Three school districts have created innovative systems to evaluate teachers that could serve as models for districts laboring under a flawed state evaluation law, according to a new study.
The progress of the San Juan, San Jose and Poway districts contrasts with the seemingly intractable stalemate in the Legislature, where Democratic and Republican leaders, seeing no breakthrough, are steering clear this year of proposing comprehensive evaluation reforms.
That’s just as well, say researchers Julia Koppich and Dan Humphrey, who have published a paper examining the three districts. Instead of mandating a uniform evaluation system, Humphrey, a senior education researcher with SRI International, and Koppich, a San Francisco-based education consultant and researcher, said the Legislature should encourage an evaluation framework that draws from the lessons of the San Juan, San Jose and Poway districts. There, teachers were intricately involved in designing the evaluation systems, whose primary goal is ongoing professional growth.
That might seem like an obvious objective, but in most districts, evaluations, based on a 40-year-old framework known as the Stull Act, have focused primarily on determining if new teachers should be granted tenure or if egregiously poorly performing ones should be dismissed, wrote Humphrey, Koppich and Juliet Tiffany-Morales, a third researcher on the project. The Stull Act sets up two performance categories: satisfactory and unsatisfactory, with nothing in between, such as needing improvement. For the far majority of teachers, reviews have been a rote exercise by overburdened principals without the time and often the subject knowledge or training to be of much help improving instruction.
The Stull Act hasn’t been updated to reflect changing student demographics and increasing demands on teachers to incorporate technology in the classroom and to adopt new approaches to discipline and teaching English learners. Periodic attempts in the Legislature to rewrite the law haven’t shifted the focus to how the bulk of teachers can improve instruction over the course of their careers, the authors said, or bills have deadlocked over issues of control. Teachers unions and groups representing school boards and administrators have been at loggerheads over who gets to decide the criteria for determining whether a teacher is doing a satisfactory job.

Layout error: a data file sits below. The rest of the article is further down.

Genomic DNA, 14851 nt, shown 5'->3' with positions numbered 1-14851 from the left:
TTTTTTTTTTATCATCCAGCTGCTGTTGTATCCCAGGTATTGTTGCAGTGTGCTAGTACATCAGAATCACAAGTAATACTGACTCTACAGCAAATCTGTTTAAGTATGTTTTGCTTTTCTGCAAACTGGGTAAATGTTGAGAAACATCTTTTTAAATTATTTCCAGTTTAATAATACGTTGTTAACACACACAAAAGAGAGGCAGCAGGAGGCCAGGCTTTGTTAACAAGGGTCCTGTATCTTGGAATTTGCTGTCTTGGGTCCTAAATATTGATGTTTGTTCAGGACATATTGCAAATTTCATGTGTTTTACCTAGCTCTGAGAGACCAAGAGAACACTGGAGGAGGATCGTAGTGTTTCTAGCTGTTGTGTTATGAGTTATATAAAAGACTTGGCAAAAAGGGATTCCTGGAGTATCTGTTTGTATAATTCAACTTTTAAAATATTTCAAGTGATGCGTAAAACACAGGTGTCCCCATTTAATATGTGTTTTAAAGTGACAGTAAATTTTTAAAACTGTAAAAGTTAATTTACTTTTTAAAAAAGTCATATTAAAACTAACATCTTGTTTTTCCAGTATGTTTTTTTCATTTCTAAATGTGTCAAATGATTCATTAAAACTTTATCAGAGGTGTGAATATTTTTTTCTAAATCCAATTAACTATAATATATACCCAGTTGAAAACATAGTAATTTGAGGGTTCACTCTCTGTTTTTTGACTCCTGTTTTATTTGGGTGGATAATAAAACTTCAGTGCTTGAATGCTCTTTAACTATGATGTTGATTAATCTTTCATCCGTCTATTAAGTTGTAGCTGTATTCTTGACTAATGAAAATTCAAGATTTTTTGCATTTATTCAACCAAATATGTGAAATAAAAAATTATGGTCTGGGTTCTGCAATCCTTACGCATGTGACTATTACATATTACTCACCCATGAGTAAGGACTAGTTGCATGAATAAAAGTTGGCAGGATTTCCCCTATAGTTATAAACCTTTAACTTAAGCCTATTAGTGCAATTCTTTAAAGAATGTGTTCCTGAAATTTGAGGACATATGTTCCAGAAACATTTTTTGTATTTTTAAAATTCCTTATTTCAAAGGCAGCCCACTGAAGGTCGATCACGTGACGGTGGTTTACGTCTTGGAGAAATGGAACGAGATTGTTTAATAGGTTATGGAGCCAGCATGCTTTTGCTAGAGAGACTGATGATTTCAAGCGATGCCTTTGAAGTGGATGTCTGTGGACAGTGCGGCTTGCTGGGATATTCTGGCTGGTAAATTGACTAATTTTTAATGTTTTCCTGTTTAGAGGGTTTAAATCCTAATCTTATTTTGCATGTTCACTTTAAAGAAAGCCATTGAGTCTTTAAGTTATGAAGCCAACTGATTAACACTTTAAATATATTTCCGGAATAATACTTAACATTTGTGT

Under the Stull Act, school boards can define acceptable levels of job performance and the standards and metrics of student learning, including the use of standardized tests, by which teachers will be judged. School boards and superintendents want to preserve that right.
The disagreement over evaluation criteria was apparent last year. Similar bills sponsored by Democratic leaders – Assembly Bill 575, by Assembly Education Committee Chairman Patrick O’Donnell, D-Long Beach, and SB 499, by Senate Education Committee Chairwoman Carol Liu, D-La Cañada-Flintridge – that would have opened up all aspects of an evaluation to union negotiations failed to gain traction. AB 1078, sponsored by former Republican Assembly Leader Kristin Olsen, R-Modesto, proposed Stull Act reforms that the California Teachers Association opposed; it died without being brought to a vote.
The ability of the San Juan, San Jose and Poway districts to reach agreements convinced Koppich and Humphrey that “labor-management collaboration is essential” to developing new and innovative teacher evaluations. Teachers will buy into the system only when they have been involved in creating it, they wrote.
Athough the process and standards for evaluation vary, all three districts’ systems have common elements. They include peer review, joint governing boards comprised of teachers and administrators, and a commitment to extensive evaluator training.
Two decades ago, Poway and San Juan were among the first districts in the state to involve teachers in determining tenure decisions for probationary teachers, and the status of permanent teachers who received unsatisfactory reviews. This was done through Peer Assistance and Review, or PAR, a voluntary program the state established. Both districts have expanded it, and San Jose created a similar structure in 2013.
All three districts committed funding to free up classroom teachers to work as coaches or advisors for probationary teachers needing help and tenured teachers struggling with aspects of teaching, whether subject knowledge, classroom control or student assessments, that are laid out in the California Standards for the Teaching Profession. The districts provide extensive training for administrators and teachers in how to conduct observations, use data and perform evaluations. In San Jose, a veteran teacher who receives a “does not meet standard” evaluation may request a consulting teacher as a parallel evaluator “as an extra set of eyes or a different perspective,” said Jennifer Thomas, president of the San Jose Teachers Association.